Arguably the series' best season to date, season 5 of 24 literally starts with a bang and never lets up, with an intricate executive-level conspiracy to control Central Asia's oil supply. Piling crisis upon crisis in an escalating series of deceptions, twists, and deeply hidden agendas, the day-long ordeal begins with a devastating political assassination connected to a disgraced former CTU agent (Peter Weller) and a radical group of Russian separatists (led by British actor Julian Sands) threatening to release lethal nerve gas in Los Angeles to protest a U.S./Russian treaty about to be signed by President Charles Logan (Gregory Itzin). As Logan's unstable wife Martha (Jean Smart), Secret Service agent Aaron Pierce (Glenn Morshower), and chief of staff Mike Novick (Jude Ciccolella) gradually uncover the conspiracy, CTU maverick Jack Bauer (series star Kiefer Sutherland) emerges from self-imposed exile to aid his CTU colleagues in a life-threatening quest for the truth. Meanwhile, CTU chief Bill Buchanan (James Morrison) is thwarted by an inexperienced, overbearing superior (Sean Astin) and an executive takeover of CTU led by Homeland Security chief Karen Hayes (Jayne Atkinson), forcing Bauer and his CTU loyalists to "go dark" and work independently to honor the memory of a slain friend and leader. Also figuring in are CTU's resident hacker-nerd extraordinaire, Chloe O'Brian (played to perfection by Mary Lynn Rajskub), Bauer's estranged daughter (Elisha Cuthbert), and his beloved CTU colleague Audrey Raines (Kim Raver).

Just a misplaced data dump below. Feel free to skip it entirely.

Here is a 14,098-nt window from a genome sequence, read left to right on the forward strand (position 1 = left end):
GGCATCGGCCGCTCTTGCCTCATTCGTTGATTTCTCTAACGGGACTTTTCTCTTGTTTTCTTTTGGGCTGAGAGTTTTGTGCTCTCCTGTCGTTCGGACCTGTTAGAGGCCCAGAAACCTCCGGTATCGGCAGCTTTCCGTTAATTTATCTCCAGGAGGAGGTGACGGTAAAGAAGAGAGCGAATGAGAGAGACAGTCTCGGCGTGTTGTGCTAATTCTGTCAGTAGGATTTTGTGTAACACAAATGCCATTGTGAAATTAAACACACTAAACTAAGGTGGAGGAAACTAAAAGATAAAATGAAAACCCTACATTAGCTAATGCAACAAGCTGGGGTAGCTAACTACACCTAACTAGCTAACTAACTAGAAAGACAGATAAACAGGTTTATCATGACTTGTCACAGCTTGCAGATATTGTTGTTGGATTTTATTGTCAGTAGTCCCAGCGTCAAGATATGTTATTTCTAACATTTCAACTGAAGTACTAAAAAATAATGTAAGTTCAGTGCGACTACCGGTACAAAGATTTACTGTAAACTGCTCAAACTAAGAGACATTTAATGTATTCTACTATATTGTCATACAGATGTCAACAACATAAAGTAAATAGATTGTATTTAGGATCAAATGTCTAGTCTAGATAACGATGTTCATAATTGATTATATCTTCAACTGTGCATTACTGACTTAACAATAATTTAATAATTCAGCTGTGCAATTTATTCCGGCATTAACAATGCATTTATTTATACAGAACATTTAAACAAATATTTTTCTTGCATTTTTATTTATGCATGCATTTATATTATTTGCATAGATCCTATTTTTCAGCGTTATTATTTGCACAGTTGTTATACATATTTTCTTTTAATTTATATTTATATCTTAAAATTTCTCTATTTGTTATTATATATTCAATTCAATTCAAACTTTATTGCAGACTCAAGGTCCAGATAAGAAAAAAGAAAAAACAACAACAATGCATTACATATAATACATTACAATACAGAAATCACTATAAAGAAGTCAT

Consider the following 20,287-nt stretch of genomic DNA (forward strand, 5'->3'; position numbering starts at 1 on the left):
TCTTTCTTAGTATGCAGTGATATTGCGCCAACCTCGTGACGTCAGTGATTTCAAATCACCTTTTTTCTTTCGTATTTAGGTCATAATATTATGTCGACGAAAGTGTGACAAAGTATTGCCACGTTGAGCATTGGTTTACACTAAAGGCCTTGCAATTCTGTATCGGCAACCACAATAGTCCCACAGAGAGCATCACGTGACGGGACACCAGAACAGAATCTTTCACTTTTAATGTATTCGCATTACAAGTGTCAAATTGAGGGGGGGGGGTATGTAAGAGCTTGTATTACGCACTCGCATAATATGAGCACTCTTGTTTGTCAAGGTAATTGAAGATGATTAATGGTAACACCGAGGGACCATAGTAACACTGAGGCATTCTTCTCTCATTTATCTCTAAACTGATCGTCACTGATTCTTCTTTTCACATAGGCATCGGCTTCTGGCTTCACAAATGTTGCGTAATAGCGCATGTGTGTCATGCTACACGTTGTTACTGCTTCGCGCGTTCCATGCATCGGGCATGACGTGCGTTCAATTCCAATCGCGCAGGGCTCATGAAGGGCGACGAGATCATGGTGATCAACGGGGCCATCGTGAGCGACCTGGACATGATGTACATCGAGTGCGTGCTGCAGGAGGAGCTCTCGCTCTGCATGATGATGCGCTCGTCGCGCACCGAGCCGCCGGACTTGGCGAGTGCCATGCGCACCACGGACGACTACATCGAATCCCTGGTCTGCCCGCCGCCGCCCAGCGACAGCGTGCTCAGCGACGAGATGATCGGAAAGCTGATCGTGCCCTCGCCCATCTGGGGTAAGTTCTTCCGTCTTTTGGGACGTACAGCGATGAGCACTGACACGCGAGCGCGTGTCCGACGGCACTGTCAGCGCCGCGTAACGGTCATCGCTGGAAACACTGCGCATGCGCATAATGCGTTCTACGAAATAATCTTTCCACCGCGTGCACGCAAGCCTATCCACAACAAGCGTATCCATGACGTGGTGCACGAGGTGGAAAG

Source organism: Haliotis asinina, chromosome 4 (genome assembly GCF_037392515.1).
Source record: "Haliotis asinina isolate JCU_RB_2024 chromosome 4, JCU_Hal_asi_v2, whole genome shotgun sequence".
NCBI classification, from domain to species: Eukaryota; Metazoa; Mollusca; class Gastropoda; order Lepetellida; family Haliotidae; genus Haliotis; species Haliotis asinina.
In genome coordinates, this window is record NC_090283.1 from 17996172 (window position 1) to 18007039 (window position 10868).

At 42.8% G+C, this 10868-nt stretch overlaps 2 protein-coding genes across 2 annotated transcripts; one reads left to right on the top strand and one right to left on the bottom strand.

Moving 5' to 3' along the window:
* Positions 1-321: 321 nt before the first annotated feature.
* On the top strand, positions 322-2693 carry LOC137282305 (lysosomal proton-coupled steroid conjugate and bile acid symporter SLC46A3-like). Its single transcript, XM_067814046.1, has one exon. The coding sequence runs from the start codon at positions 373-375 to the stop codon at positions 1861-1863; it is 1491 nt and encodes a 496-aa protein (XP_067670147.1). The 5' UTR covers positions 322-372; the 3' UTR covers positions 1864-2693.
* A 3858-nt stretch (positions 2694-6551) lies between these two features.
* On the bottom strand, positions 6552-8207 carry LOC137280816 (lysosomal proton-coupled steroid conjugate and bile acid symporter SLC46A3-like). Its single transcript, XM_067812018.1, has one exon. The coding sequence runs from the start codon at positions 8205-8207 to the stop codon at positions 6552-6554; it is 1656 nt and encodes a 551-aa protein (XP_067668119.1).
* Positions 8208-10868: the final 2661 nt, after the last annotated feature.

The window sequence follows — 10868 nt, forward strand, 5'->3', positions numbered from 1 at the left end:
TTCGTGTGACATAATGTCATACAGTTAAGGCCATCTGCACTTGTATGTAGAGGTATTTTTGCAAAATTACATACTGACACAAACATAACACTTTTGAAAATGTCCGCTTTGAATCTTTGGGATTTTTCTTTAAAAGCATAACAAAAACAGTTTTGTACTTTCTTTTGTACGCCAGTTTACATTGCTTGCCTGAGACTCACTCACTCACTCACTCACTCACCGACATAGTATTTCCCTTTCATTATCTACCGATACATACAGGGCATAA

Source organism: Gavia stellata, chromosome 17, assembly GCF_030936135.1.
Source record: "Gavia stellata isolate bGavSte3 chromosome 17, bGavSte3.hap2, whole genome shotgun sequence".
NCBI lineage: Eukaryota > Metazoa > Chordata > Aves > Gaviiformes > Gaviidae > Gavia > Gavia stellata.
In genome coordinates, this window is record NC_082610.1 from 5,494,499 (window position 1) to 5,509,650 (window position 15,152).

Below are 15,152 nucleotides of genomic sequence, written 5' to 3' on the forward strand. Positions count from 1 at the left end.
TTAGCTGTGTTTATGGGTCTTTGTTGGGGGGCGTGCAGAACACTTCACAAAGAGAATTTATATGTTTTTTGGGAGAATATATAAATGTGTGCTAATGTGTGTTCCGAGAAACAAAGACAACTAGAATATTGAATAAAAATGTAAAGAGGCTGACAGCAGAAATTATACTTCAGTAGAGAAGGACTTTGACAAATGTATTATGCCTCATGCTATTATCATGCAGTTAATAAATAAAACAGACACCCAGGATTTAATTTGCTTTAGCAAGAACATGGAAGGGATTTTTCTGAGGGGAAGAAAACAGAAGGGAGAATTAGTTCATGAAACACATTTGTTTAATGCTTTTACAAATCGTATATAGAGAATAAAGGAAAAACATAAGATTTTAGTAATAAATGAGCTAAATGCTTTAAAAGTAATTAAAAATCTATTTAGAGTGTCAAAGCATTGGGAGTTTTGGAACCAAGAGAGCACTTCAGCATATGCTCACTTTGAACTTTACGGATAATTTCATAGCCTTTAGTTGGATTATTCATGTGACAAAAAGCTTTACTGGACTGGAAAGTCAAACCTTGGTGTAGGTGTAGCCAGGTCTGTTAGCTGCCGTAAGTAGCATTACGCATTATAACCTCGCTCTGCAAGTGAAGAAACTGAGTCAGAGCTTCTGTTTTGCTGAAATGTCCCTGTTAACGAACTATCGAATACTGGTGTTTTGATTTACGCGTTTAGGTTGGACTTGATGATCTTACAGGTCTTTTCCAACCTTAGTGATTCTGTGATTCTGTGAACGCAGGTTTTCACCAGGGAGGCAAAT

Pivoting on a declaration of martial law and a mysterious cabal of unnamed conspirators, "Day 5" shocked even loyal 24 fans with a high body count including several important supporting characters. It all adds up to an exceptional season that earned Sutherland a well-deserved Emmy (for Outstanding Lead Actor in a Drama Series), equally deserving Emmy nominations for Itzin and Sharp, and an Emmy win for co-executive producer Jon Cassar's direction of the riveting season premiere. And while the breathtaking twists of 24 don't always hold up to intense scrutiny, these 24 episodes (running about 43 minutes each) are tightly written and flawlessly directed with an involving emphasis on thriller plotting and dramatic focus on the complex and operatically tragic relationship between President Logan and his traumatized wife. Add it all up, and you've got an addictive reason to look forward to season 6. --Jeff ShannonReview for Season Eight: